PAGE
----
Friday, January 11, 2008

a Southern white woman tries to puzzle out her own racism

I'm not sure if it's okay if I permalink my blog, but I should link the post that got me thinking.

Let me state, in advance, that I know I have a problem. I also know I'm about to get it wrong. Quite likely the whole time. For anything and anyone I offend by being the racist I know I am, I will apologize, because no one deserves to be written off for things that have nothing to do with them and are based on an attribute that is nothing they should have to compensate for, which is my understanding of racism; it's a bunch of stuff that the individual has nothing to do with which are tied to the color of their skin, something that they should not have to compensate for. If, in the process of reading this, you become troubled, feel free to let me have it. Maybe I'll learn something.

I am writing about this not to cause pain in anyone, but because if you do not examine your beliefs and background, if you ignore the things you have been taught, you are doomed, to a great degree, to relive them. And it's not like refusing to talk about racism makes it magically disappear. Silence does nothing to give us remission from our national cancers.

To talk about this, I feel like I must establish my credentials: I was born in Louisiana in the 70s, something that will set off a certain expectation for some of you and not others. My family is very Southern, from fairly exclusively Louisiana and Mississippi, and has been there a long time, to hear my mother tell it. I was shocked to discover that one of my mother's aunts, who we visited when I was a child, lived in a plantation house. I asked when I was 10 what the rundown shotgun house just to the left of the house was and was told in was 'domestic servants' quarters. I'm sure you know what I found out about it, later. My mother is proud of her Southern heritage, and taught me that the KKK were a land-owners and gentleman's club that was the equivalent of the neighborhood watch (which is only remotely correct, while missing the point, if you're a white, upper to middle class neighborhood member who complies in all ways to the neighborhood expectations.) My grandmother, who was one of the only relatives to ever want to see my brother and I, sat me down at 16 and told me that all black people were descended from monkeys (based on that whole skull argument), something she had learned in the highest level of education she had received, high school. Take for granted that I know most, if not all, of the Southern racial slurs from that period, 'genteel' or vulgar, that can be applied to black people. Also take for granted the dating talk that I wonder how many people also received about what I will and will not be breeding or associating with.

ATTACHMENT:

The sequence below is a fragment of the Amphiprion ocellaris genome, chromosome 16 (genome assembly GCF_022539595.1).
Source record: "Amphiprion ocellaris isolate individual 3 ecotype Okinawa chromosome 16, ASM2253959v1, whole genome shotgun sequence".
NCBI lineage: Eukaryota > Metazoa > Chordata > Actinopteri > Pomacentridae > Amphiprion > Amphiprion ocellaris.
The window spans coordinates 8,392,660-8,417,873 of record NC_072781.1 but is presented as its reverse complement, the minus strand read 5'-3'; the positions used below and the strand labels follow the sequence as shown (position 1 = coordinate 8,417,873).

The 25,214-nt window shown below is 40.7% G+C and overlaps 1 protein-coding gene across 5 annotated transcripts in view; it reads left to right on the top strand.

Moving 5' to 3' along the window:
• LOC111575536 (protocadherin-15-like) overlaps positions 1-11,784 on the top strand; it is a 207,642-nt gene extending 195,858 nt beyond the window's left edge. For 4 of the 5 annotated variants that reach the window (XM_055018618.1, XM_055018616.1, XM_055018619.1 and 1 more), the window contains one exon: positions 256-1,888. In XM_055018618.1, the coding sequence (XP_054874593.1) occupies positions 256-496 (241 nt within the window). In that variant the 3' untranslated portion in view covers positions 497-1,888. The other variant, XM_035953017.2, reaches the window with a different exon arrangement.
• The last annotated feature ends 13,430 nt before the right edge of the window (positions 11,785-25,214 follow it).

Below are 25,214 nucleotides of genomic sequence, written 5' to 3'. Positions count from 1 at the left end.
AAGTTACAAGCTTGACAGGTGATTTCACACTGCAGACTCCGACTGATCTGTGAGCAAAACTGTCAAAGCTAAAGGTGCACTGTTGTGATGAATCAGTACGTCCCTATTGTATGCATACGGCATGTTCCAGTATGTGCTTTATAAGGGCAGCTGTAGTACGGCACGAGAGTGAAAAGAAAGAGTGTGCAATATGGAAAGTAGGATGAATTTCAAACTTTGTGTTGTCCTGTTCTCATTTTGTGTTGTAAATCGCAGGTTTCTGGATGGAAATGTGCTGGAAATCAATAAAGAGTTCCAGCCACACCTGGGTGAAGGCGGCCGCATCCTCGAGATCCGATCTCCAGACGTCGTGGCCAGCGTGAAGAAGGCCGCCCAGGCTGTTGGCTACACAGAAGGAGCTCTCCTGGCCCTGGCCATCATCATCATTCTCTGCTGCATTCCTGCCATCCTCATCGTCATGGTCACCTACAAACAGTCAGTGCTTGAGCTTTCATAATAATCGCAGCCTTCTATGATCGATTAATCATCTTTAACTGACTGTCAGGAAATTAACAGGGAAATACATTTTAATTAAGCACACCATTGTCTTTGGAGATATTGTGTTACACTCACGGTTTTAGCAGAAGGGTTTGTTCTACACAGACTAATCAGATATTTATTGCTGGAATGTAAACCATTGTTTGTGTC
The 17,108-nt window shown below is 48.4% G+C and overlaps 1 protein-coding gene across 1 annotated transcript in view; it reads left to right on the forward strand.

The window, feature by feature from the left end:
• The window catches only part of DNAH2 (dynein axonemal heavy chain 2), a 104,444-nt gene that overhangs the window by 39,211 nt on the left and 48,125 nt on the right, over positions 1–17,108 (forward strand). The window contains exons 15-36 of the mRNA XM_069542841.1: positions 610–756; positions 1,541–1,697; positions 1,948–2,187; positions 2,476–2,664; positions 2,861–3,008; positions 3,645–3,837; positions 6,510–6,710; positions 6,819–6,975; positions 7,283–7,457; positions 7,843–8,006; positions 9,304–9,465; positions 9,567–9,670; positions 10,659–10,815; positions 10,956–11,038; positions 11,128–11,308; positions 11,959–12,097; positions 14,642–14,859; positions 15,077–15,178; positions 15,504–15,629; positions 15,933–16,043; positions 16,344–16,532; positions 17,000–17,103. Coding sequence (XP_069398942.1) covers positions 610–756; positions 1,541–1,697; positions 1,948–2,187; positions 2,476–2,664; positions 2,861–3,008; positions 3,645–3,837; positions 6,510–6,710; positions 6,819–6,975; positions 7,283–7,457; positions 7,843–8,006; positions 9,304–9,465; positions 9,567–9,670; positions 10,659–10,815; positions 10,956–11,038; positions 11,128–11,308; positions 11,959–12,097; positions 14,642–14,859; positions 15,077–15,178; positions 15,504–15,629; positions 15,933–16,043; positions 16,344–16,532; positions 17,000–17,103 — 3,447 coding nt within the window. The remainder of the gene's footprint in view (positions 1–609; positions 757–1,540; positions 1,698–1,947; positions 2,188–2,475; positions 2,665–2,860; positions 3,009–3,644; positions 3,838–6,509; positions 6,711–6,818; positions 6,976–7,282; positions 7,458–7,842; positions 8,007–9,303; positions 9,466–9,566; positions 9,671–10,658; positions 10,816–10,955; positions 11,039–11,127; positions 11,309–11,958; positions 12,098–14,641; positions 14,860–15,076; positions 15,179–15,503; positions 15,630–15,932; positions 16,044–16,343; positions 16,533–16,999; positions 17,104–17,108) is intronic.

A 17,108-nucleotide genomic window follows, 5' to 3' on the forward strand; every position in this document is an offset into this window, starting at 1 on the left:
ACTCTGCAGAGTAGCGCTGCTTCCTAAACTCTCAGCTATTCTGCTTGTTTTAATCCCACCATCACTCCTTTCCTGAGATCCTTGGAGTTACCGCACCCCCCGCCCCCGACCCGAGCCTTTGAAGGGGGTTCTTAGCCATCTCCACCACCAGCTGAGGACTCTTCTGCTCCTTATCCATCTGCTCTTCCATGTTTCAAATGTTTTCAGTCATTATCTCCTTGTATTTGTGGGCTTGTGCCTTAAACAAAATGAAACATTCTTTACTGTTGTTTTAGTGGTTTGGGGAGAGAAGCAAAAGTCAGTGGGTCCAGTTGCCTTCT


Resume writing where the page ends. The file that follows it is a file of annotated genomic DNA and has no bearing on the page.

Even writing this, I feel both saddened and small, in the sense that I feel stupid, petty and unworthy. However, no matter how I do or do not feel, if I am anything moral, I am compelled to try and be less of an asshole. I hope that the buck, family wise, stops here.

Discrimination is an odd beast. It is my observation that people who do not suffer it frequently do not care because they do not see it. This means that the reason I care about this should be articulated. I expect that this post will be troublesome. If you are reading and you know what I'm doing wrong, please (if you want to), tell me. I will go out on a limb and say that the reason I care is that I see something similar between myself and the people who have been the target of the family ire. These are the ways: I have been snubbed and I can only imagine how much more that snubbing is for a person of color. My family rejects me and I them, so I have been motivated to examine the things they have taught me. I am, to some degree, queer, and having been exposed to things like a waitress refusing to serve me when I was cross dressed and out with a girl, men I've worked with telling me that good dick would convert me or being angry that I looked at the same girl they did/bugging me about watching, stares and name-calling based on my appearance or the 'unnaturally masculine' quality of my actions. I have been summarily shut out of churches and bible studies because women should be silent and meek and kicked out of my daughter's principle's office because I objected to her calling the police (my bumper stickers made the other parents uncomfortable. She told them the occupant of the car was a peeping perv. For some reason I objected to that, can't imagine why.) I have seen people lock their car doors and shying away/keeping the kids away from me as I passed in my punk days, also when I was homeless.

How much more, then, for people of color? I am white, female and relatively good looking. I do not carry my non-conformity in the very shade of my skin. In fact, my skin makes things a little easier for me. How much more of this behavior would I get were I black and female, Hispanic and female, Japanese and female, Chinese and female, Filipina, Latina, Chicana, anything else? How can I stop myself from letting something slip out of my lips that makes things that much worse? How can I stop the flow of assumptions, sometimes assumptions I do not even catch until later, from making someone else feel invisible? I think if I can be aware of myself, I will be that much more effective stopping it outside myself.